Tolerance and Acceptance

I spend a lot of time talking with my children about things that are important to me. I want them to be important to them as well, things such as tolerance, acceptance and equality. Melodie and I have often spoken about relationships between people. She knows that the most important thing is to find someone you love and care for – and if you want to get married, then you should. I tell her there are no rules as to who you can marry. We have never said she needs to find herself a boyfriend, only to add the “But it’s okay if you get a girlfriend!” We have always said that what matters most is that there’s a whole lot of love and plenty of fun to be had with whoever she chooses. And that is truly all I want for thedm. We may end up with three girls with a girlfriend each, or a boyfriend each – or maybe there will be a mixture of the two. We don’t know – but I certainly won’t be either disappointed or happier about any of those options – as long as they are all treated right.

The same way we speak about equality in peoples relationships, we also speak about people and disabilities. I am no expert, and certainly no child psychologist, but I believe the only way to teach tolerance and acceptance is to openly discuss things that may be seen as different for a child. Mel has her own ‘disability’ which makes for a good gateway towards talking about things that are different with other people. We talk about disabilities we can’t see and those we can. Even such a simple thing as someone wearing glasses is seen as different to her – because none of us do. We talk about not mocking or laughing at people being different, about being a friend to someone who may not make friends as easily. I also think it is important that she is not afraid to ask questions if she sees someone or something being different as I truly think most people are happy to share rather than being misjudged or prejudiced. I know I am more than happy to answer questions about diabetes (or anything else, for that matter) as I know that helps clear things up for people who may not know as much about it.

Then there is racism. Nobody is born racist. Children do not see skin colour, they read faces and voices and smiles and actions. They are colour-blind when it comes to people. It is our responsibility as parents to ensure it stays this way. Melodie and I were once in a shopping mall and went to one of those family rooms, and when she came in, there was a big Samoan man changing his baby girl. I had dreaded this day, where she would say something about someone else’s skin colour. But there she was, watching this big man with dark skin: “Mum, that man has brown skin.” I am totally mortified. You just never know if the target will be offended or if they see it for what it is, an innocent child with no harm intended. Luckily, this was one that was not. He smiled at me, and I answered her, cautiously: “Yes, he does, and look at the cute baby he has.” Trying to steer her in a different direction. “Oh, it’s so cute,” she answers, “and she has brown skin, too, so he must be her dad!” Again, the man looked up and smiled at her, disarmingly, reassuring me that he didn’t think my three-year old was a racist. It was then I realized we hadn’t really spoken about differences in skin colour and what it actually means, but since then we have done so many times. Now Melodie will notice skin colour the same way she will notice the colour of someone’s shirt – as something that doesn’t really matter.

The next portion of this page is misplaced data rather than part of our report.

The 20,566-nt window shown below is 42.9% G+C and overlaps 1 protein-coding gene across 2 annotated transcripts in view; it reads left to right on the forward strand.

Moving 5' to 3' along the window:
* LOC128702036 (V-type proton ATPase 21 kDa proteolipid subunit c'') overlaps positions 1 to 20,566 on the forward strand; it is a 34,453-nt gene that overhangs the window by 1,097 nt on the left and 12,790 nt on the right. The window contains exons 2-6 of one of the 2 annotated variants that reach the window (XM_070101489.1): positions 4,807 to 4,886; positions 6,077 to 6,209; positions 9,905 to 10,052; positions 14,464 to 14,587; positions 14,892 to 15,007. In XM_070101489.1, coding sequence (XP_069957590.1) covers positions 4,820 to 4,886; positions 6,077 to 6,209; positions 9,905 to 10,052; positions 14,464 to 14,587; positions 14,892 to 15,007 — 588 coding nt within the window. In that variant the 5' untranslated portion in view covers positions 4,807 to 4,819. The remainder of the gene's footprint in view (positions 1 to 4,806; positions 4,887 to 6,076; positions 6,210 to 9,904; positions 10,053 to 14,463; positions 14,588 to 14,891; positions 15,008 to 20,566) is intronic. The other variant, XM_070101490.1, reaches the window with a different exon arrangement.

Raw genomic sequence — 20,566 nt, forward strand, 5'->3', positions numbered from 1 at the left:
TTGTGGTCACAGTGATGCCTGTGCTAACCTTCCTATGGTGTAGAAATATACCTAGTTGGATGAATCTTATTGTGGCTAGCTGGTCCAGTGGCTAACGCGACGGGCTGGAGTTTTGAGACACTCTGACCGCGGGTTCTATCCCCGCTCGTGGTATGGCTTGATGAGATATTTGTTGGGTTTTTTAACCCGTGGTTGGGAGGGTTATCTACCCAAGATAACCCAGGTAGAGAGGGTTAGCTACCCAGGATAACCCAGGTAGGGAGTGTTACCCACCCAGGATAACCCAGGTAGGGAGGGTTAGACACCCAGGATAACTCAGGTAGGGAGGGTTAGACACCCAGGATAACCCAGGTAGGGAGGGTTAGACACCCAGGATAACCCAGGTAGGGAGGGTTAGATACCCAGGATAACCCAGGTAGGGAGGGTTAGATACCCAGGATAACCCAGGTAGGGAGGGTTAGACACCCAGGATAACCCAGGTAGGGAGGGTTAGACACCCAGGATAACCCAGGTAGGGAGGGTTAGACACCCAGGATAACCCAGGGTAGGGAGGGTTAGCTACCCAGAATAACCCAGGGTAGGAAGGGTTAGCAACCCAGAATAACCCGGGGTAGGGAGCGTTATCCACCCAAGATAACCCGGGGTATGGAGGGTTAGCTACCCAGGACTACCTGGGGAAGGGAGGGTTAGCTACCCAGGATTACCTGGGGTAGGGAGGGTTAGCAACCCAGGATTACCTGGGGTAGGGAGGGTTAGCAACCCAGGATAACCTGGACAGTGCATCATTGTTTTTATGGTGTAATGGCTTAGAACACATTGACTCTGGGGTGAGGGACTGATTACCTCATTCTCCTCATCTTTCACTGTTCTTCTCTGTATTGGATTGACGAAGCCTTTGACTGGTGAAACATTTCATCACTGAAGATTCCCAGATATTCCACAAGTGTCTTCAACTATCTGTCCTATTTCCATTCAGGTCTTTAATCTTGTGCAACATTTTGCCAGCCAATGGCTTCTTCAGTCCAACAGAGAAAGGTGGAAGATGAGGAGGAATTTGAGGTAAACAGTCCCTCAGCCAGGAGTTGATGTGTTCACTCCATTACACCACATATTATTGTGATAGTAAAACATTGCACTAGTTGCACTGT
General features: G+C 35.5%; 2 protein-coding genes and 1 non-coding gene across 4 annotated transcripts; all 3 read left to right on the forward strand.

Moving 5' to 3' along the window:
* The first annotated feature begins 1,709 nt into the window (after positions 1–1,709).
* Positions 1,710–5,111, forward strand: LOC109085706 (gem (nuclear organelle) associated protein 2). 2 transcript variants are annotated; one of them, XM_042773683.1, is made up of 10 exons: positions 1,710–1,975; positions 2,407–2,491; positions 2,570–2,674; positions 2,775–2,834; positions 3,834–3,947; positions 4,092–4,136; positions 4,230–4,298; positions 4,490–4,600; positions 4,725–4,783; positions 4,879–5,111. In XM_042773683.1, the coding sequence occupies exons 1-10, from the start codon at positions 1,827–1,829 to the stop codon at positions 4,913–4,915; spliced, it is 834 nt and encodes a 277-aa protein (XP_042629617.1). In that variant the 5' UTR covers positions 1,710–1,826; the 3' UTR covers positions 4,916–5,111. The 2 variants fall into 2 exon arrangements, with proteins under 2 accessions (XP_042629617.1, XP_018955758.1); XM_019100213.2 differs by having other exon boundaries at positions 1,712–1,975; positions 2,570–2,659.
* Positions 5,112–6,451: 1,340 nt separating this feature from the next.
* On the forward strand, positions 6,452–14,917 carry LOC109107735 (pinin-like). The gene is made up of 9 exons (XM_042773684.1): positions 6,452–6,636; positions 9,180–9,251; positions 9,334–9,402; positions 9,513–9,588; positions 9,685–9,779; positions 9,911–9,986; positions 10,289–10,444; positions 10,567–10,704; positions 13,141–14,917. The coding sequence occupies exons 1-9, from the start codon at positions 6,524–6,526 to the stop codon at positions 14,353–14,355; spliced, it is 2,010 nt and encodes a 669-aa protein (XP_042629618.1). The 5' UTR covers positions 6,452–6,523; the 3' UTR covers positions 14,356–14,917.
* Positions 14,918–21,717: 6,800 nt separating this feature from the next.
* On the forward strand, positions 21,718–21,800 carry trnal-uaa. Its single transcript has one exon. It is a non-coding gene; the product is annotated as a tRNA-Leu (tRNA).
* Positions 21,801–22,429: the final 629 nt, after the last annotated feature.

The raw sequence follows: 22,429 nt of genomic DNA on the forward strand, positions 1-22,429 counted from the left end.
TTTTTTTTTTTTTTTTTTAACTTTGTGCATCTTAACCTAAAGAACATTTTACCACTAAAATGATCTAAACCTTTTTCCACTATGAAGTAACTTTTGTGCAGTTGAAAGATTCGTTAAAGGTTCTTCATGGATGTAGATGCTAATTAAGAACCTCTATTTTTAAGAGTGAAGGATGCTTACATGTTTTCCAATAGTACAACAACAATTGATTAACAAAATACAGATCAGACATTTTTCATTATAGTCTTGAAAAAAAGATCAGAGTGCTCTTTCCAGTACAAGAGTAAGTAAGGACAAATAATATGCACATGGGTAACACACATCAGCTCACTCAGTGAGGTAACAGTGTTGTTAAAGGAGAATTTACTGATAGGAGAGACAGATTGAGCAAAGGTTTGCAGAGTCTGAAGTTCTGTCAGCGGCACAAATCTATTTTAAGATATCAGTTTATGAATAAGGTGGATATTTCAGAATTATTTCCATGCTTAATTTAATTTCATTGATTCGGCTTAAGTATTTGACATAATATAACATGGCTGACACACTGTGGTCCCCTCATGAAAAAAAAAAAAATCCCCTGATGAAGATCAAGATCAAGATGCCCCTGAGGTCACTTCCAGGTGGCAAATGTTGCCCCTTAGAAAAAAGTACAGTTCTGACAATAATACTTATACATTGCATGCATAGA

The issue is, though, that we do live sheltered lives sometimes. The majority of the people around me are heterosexual. I do have friends that are gay, but we rarely see them, and even if we did, she would hardly know the difference unless I specifically told her. Also, most people in our lives are white – not for any reason – we mostly hang with family, so naturally we all look similar in that way. The area we lived in in NSW was also one filled with people of mostly European descent.

What are we supposed to do to even this out? Should I bring them to Mardi Gras to expose them to the gay community? “Look, there’s two boys kissing, IT’S NORMAL!!!” “Look at those two girls touching each other – THEY ARE ALLOWED TO.” Should I invite gay friends over for dinner and encourage them to show each other affection so my little ones can watch? No. Of course not.

Are we supposed to join a tribe? Infiltrate a community of people with different skin colours and facial characteristics? Pretend like we are something we are not, for the purpose of teaching the children about diversity and tolerance? I think not.

I think I have found my way of doing it – and it has worked so far. We discuss it. We are open. We know there are differences in people, and that that is what makes everyone unique. We also know about the things that are the same, which are the things that matters the most – like a persons feelings and being good to each other.

While watching the Eurovision show, Melodie saw Conchita, the lady who won last year.

“Wow, she said. A beautiful lady in a beautiful dress. And she has a beard, like daddy. That’s funny. She sings beautiful.” She saw her exactly the way she should see her. Someone singing beautifully, with a beautiful dress on. She just happened to have a beard.



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